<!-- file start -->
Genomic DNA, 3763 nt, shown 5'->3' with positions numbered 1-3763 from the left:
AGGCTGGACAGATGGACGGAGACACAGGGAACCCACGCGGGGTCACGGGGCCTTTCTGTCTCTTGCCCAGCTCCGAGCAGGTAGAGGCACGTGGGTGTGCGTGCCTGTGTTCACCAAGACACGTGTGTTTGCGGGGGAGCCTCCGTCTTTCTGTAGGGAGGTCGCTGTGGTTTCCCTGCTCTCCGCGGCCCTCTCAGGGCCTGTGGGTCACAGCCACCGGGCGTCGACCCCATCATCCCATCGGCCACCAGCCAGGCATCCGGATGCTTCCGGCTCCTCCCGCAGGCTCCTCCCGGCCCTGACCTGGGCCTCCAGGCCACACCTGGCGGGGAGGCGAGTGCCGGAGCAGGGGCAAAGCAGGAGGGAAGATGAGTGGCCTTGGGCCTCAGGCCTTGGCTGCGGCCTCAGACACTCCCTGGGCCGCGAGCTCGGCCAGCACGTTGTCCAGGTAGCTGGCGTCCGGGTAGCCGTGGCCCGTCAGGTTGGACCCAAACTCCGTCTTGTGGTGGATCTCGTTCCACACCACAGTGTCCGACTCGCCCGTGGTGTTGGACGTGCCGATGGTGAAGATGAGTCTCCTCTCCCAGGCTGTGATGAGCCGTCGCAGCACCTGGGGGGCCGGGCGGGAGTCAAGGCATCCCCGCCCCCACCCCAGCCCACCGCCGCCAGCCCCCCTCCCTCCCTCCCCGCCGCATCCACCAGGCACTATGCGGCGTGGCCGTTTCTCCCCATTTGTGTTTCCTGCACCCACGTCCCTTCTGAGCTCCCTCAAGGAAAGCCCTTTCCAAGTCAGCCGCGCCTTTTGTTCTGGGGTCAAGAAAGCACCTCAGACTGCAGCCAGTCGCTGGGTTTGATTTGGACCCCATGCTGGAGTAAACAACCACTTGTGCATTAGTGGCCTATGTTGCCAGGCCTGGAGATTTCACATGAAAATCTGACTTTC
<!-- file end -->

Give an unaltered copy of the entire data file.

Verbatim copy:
Genomic DNA, 3763 nt, shown 5'->3' with positions numbered 1-3763 from the left:
AGGCTGGACAGATGGACGGAGACACAGGGAACCCACGCGGGGTCACGGGGCCTTTCTGTCTCTTGCCCAGCTCCGAGCAGGTAGAGGCACGTGGGTGTGCGTGCCTGTGTTCACCAAGACACGTGTGTTTGCGGGGGAGCCTCCGTCTTTCTGTAGGGAGGTCGCTGTGGTTTCCCTGCTCTCCGCGGCCCTCTCAGGGCCTGTGGGTCACAGCCACCGGGCGTCGACCCCATCATCCCATCGGCCACCAGCCAGGCATCCGGATGCTTCCGGCTCCTCCCGCAGGCTCCTCCCGGCCCTGACCTGGGCCTCCAGGCCACACCTGGCGGGGAGGCGAGTGCCGGAGCAGGGGCAAAGCAGGAGGGAAGATGAGTGGCCTTGGGCCTCAGGCCTTGGCTGCGGCCTCAGACACTCCCTGGGCCGCGAGCTCGGCCAGCACGTTGTCCAGGTAGCTGGCGTCCGGGTAGCCGTGGCCCGTCAGGTTGGACCCAAACTCCGTCTTGTGGTGGATCTCGTTCCACACCACAGTGTCCGACTCGCCCGTGGTGTTGGACGTGCCGATGGTGAAGATGAGTCTCCTCTCCCAGGCTGTGATGAGCCGTCGCAGCACCTGGGGGGCCGGGCGGGAGTCAAGGCATCCCCGCCCCCACCCCAGCCCACCGCCGCCAGCCCCCCTCCCTCCCTCCCCGCCGCATCCACCAGGCACTATGCGGCGTGGCCGTTTCTCCCCATTTGTGTTTCCTGCACCCACGTCCCTTCTGAGCTCCCTCAAGGAAAGCCCTTTCCAAGTCAGCCGCGCCTTTTGTTCTGGGGTCAAGAAAGCACCTCAGACTGCAGCCAGTCGCTGGGTTTGATTTGGACCCCATGCTGGAGTAAACAACCACTTGTGCATTAGTGGCCTATGTTGCCAGGCCTGGAGATTTCACATGAAAATCTGACTTTC